CATEGORY: Documentary (Feature)
SPEECH BY: Laura Poitras, Mathilde Bonnefoy and Dirk Wilutzky
Q. Congratulations, first of all. We have a Facebook fan question for you from (name omitted). What will you be working on next?
A. (Laura Poitras) Well, I mean, I don't talk about works in progress ever, so I can't answer that one. But I'm going to do something for the Whitney Museum, the next thing I know I'm doing.
Q. Laura, I think I saw you on the carpet, and you looked like you were having the best time of maybe anybody I saw out there. Can you tell us about what it means to you to be here and get this recognition and just be in this room with these people?
A. (Laura Poitras) I mean, honestly, I mean, I was on the Red Carpet with Glenn Greenwald and Dave Miranda and Dirk and Mathilde. And, you know, no matter what happens today, we've all thought that this has just been an experience of a lifetime. So, you know, we're here to celebrate an incredible collaboration, and then to have the work recognized by the Academy is a dream come true.
Q. Congratulations. Dirk, this question is for you. I'm over here. Can you tell us about how you feel tonight, where you're going to put the Oscar, and also who are you going to call first?
A. (Dirk Wilutzky) I feel proud because what we have done is meaningful and important, and I think it's wonderful that this has been awarded with an Oscar and it means a lot to the film and to what we stand for. And I don't need to call anybody because Mathilde is right here, and that's exactly where these two Oscars land at home, so...
Q. Laura, congratulations on an extraordinary film. It's rare that you see one where the things are actually happening instead of people talking about what happened. The Academy Award is like the ultimate establishment recognition. You don't do establishment topics. Does this change you in any way or does it change the way you get viewed in any way?
A. (Laura Poitras) No, it actually doesn't really change me. I mean, we made a film and we didn't make any compromises. But, you know, I think, actually, the Academy is full of artists and filmmakers, and I think that that's what it's being recognized for, as a film. So I actually see a lot of, you know, kindred spirit with a lot of the other films that are nominated: BOYHOOD, GRAND BUDAPEST HOTEL, BIRDMAN. Those are really artist‑driven films, so I think it fits right in with those.
Q. This film was mostly produced in Berlin. You were not editing this here in the U.S. for obvious reasons. Can you just, in German, maybe comment on those?
A. (Dirk Wilutzky) [Speaks in German]
Q. How will you celebrate this amazing day? How is it going to end?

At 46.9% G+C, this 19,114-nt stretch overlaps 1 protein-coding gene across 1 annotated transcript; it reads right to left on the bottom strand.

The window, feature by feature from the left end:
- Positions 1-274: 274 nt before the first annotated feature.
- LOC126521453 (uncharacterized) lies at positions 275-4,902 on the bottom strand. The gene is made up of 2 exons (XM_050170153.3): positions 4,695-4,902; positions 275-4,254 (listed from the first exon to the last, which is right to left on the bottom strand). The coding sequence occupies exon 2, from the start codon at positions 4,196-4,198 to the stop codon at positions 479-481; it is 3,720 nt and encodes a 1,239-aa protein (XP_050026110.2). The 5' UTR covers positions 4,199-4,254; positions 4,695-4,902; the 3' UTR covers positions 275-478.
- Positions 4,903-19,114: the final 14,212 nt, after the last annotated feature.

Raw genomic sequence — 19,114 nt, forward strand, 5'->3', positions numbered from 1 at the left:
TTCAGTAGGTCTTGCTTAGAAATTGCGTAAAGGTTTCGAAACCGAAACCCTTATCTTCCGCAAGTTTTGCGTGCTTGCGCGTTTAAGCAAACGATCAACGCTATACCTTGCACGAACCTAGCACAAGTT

A. (Mathilde Bonnefoy) That's not the kind of ‑‑ we prefer serious questions.
Q. Thank you so much in writing this film and for addressing some of the serious issues that it raised. Unlike a lot of the questions here, I do have a question about the serious issues raised by your film. I don't know if you heard that clip that Neil made, and I know it's all just in fun, but I'm personally really furious that he compared Snowden to treason. How do we get this conversation back to what really counts? All of us are being spied on by our own government and everybody else around the world is under the same threat. So it's not something that we can joke about, saying he's a traitor. How can we get the conversation more serious?
A. (Mathilde Bonnefoy) Well, I think one of the things that one can do is to focus on the person, Snowden, and one of the things that we've tried to do with our film was to show him, to give him a real voice. And I think when you see him, you understand that his motives were pure and that he was really authentic. And so once you understand that, you see that it's a young man who has actually decided to end his life as he knew it. It was an extraordinary act of courage and he was almost ready to die for what he wanted to do. It's really high stakes. Once you understand that, you understand that it's really important, and maybe it moves people to ‑‑ it galvanizes people to want to make a personal change. We've seen that ‑‑ I mean, we've seen at the end of screenings people come to us really moved.
A. (Laura Poitras) I would add, like in terms of, like, what does it mean in terms of this kind of surveillance. I mean, all we need to do is look at the Civil Rights Movement and what the FBI did in terms of spying on Martin Luther King and other activists. I mean, this is what happens when this kind of spying happens and there's no oversight of it. So I think we should be very concerned with the democracy.
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